Mackenzie Kelly-Frère is a textile artist and educator whose work has been exhibited across Canada, including the Alberta Biennial of Contemporary Art: The News from Here in 2013 and Lieux de memoire: International biennale du lin du Portneuf in Deschambault-Grondines, Quebec in 2009. His international exhibitions have included China, Japan, Korea and the United States where he also participated in a residency at the Museum of Contemporary Craft in Portland, Oregon. In 2014 Mackenzie mounted his first solo international exhibition titled Frequency for GalleryGallery in Kyoto, Japan. He has also contributed texts to various Canadian and international publications including Craft Perception & Practice Vol III and recently to Textile: The Journal of Cloth and Culture. Mackenzie teaches in the School of Craft + Emerging Media at the Alberta College of Art + Design in Calgary, where he lives with his husband Kristofer Kelly-Frère and daughter Elizabeth. (Curriculum Vitae)

 

 

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My studio practice is rooted in a contemplative approach to cloth construction using natural materials and plant-sourced colour. I favour compositional strategies where both the duration of and intervals between pattern elements are based on random numerical sequences, measurements taken from my body, and antique winding tools made irregular with time and wear. In combination, these methods produce complexity and variations that echo patterns found in nature and the irregular symmetries of the body.  As I engage with layers of complexity driven by factors over which I have little control, intervals emerge in which apparently random sequences coalesce into visible repetitions or patterns. There is a gestural logic to the rhythmic and cumulative processes of textile construction in which the ancient human impulse for pattern, order and cohesion is embedded as much into our idea of cloth, as it may be in the cloth itself. The intimacy of cloth made by hand, and our centuries-old familiarity with it make cloth not only related to the body, but itself (an)other body. In my recent work I am compelled by the way in which cloth may intimate both human presence and absence (often simultaneously) and have begun to explore the notion of embodiment as it relates to the praxis of making cloth by hand. As a material aggregation of dedicated gestures, breath and thought enacted through an interval of time – cloth tacitly communicates the immaterial and enmeshes the intangible.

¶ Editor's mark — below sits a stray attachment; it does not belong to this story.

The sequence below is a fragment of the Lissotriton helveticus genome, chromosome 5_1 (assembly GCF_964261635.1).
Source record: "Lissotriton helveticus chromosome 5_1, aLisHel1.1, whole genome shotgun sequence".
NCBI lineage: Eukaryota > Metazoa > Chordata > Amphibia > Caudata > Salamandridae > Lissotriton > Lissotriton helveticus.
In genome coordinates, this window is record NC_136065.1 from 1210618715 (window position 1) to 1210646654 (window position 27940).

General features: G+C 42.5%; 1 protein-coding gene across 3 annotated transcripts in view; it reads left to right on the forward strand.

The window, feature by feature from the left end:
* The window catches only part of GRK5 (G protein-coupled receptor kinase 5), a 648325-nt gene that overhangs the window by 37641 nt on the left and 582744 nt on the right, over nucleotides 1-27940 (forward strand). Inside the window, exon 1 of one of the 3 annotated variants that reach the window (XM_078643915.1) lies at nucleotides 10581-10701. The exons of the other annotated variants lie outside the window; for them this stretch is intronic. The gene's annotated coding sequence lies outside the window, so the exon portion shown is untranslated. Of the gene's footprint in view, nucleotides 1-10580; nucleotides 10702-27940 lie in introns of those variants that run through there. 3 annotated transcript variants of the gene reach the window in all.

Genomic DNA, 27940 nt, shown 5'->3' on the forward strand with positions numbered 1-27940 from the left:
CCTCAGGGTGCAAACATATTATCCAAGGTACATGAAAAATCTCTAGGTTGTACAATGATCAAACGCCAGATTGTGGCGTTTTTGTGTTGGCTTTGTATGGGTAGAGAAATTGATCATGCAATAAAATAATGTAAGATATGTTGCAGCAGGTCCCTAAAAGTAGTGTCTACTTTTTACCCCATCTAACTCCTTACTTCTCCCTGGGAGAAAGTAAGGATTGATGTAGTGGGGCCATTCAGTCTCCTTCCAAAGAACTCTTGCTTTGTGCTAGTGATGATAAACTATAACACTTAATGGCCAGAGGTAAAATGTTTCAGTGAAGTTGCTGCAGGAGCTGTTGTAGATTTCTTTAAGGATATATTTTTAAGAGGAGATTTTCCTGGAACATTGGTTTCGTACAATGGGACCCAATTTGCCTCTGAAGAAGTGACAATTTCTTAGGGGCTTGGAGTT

Mweavingon travail en atelier est ancré au sein d’un tissage contemplatif utilisant des matériaux et colorants naturels. Les stratégies de composition et de création de motifs sont gouvernées par des séquences numériques aléatoires, les mensurations de mon corps, et par des outils de tissage anciens en rendus irréguliers après plusieurs années de travail.  Cette démarche produit des variations de motifs qui s’approchent de celles que l’on retrouve dans les systèmes naturels et dans les symétries irrégulières du corps humain. Ces diverses forces produisent des intervalles dans lesquels des séquences aléatoires fusionnent en répétitions et motifs visibles. Il y a une logique gestuelle et rythmée dans le tissage qui est directement reliée aux mêmes pulsions anciennes qui recherchent l’ordre, la structure et la cohésion. Ces pulsions se trouvent non seulement dans le tissage, mais aussi dans le tissu lui-même.  Les tissus fabriqués à la main ont une intimité qui, non seulement les associe au corps humain, mais qui lui donne un nouveau corps.  Je suis motivé par cette capacité de témoigner de le présence humaine et de son absence. Dans cette agrégation au fil du temps de gestes dédiés, de respirations et de pensées, le tissu communique l’immatériel et enserre l’intangible.